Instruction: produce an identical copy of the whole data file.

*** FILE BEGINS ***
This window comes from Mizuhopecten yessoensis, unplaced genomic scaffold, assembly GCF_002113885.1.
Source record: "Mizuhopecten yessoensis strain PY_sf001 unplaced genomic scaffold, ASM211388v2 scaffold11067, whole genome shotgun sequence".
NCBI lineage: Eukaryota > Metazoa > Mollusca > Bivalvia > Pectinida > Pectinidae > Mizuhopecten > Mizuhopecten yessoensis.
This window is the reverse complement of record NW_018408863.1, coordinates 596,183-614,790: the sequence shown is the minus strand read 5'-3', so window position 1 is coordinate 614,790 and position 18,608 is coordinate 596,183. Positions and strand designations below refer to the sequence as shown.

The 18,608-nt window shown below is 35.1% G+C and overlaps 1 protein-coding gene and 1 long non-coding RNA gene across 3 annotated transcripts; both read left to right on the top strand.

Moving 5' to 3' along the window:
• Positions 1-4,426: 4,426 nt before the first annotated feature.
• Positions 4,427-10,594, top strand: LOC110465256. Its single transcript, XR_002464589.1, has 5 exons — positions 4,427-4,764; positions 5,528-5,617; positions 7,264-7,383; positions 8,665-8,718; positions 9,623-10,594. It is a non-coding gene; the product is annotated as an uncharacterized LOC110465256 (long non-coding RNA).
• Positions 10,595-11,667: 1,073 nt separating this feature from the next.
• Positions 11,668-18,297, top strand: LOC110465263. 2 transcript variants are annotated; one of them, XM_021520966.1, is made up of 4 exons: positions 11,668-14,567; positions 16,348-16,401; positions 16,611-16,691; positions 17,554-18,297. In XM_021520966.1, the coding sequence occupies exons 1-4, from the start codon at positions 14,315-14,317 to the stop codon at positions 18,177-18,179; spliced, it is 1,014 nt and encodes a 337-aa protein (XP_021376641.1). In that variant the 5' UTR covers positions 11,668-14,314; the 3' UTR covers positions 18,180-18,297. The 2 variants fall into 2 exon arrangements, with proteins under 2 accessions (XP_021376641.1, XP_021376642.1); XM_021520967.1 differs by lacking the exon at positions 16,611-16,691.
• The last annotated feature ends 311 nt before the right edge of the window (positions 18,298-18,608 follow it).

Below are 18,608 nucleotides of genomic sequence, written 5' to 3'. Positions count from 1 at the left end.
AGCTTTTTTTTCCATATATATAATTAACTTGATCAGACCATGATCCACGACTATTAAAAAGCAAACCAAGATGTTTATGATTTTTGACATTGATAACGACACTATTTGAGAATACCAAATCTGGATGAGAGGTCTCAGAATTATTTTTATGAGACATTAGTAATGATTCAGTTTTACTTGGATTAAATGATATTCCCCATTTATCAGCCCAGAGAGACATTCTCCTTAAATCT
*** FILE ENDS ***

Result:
This window comes from Mizuhopecten yessoensis, unplaced genomic scaffold, assembly GCF_002113885.1.
Source record: "Mizuhopecten yessoensis strain PY_sf001 unplaced genomic scaffold, ASM211388v2 scaffold11067, whole genome shotgun sequence".
NCBI lineage: Eukaryota > Metazoa > Mollusca > Bivalvia > Pectinida > Pectinidae > Mizuhopecten > Mizuhopecten yessoensis.
This window is the reverse complement of record NW_018408863.1, coordinates 596,183-614,790: the sequence shown is the minus strand read 5'-3', so window position 1 is coordinate 614,790 and position 18,608 is coordinate 596,183. Positions and strand designations below refer to the sequence as shown.

The 18,608-nt window shown below is 35.1% G+C and overlaps 1 protein-coding gene and 1 long non-coding RNA gene across 3 annotated transcripts; both read left to right on the top strand.

Moving 5' to 3' along the window:
• Positions 1-4,426: 4,426 nt before the first annotated feature.
• Positions 4,427-10,594, top strand: LOC110465256. Its single transcript, XR_002464589.1, has 5 exons — positions 4,427-4,764; positions 5,528-5,617; positions 7,264-7,383; positions 8,665-8,718; positions 9,623-10,594. It is a non-coding gene; the product is annotated as an uncharacterized LOC110465256 (long non-coding RNA).
• Positions 10,595-11,667: 1,073 nt separating this feature from the next.
• Positions 11,668-18,297, top strand: LOC110465263. 2 transcript variants are annotated; one of them, XM_021520966.1, is made up of 4 exons: positions 11,668-14,567; positions 16,348-16,401; positions 16,611-16,691; positions 17,554-18,297. In XM_021520966.1, the coding sequence occupies exons 1-4, from the start codon at positions 14,315-14,317 to the stop codon at positions 18,177-18,179; spliced, it is 1,014 nt and encodes a 337-aa protein (XP_021376641.1). In that variant the 5' UTR covers positions 11,668-14,314; the 3' UTR covers positions 18,180-18,297. The 2 variants fall into 2 exon arrangements, with proteins under 2 accessions (XP_021376641.1, XP_021376642.1); XM_021520967.1 differs by lacking the exon at positions 16,611-16,691.
• The last annotated feature ends 311 nt before the right edge of the window (positions 18,298-18,608 follow it).

Below are 18,608 nucleotides of genomic sequence, written 5' to 3'. Positions count from 1 at the left end.
AGCTTTTTTTTCCATATATATAATTAACTTGATCAGACCATGATCCACGACTATTAAAAAGCAAACCAAGATGTTTATGATTTTTGACATTGATAACGACACTATTTGAGAATACCAAATCTGGATGAGAGGTCTCAGAATTATTTTTATGAGACATTAGTAATGATTCAGTTTTACTTGGATTAAATGATATTCCCCATTTATCAGCCCAGAGAGACATTCTCCTTAAATCT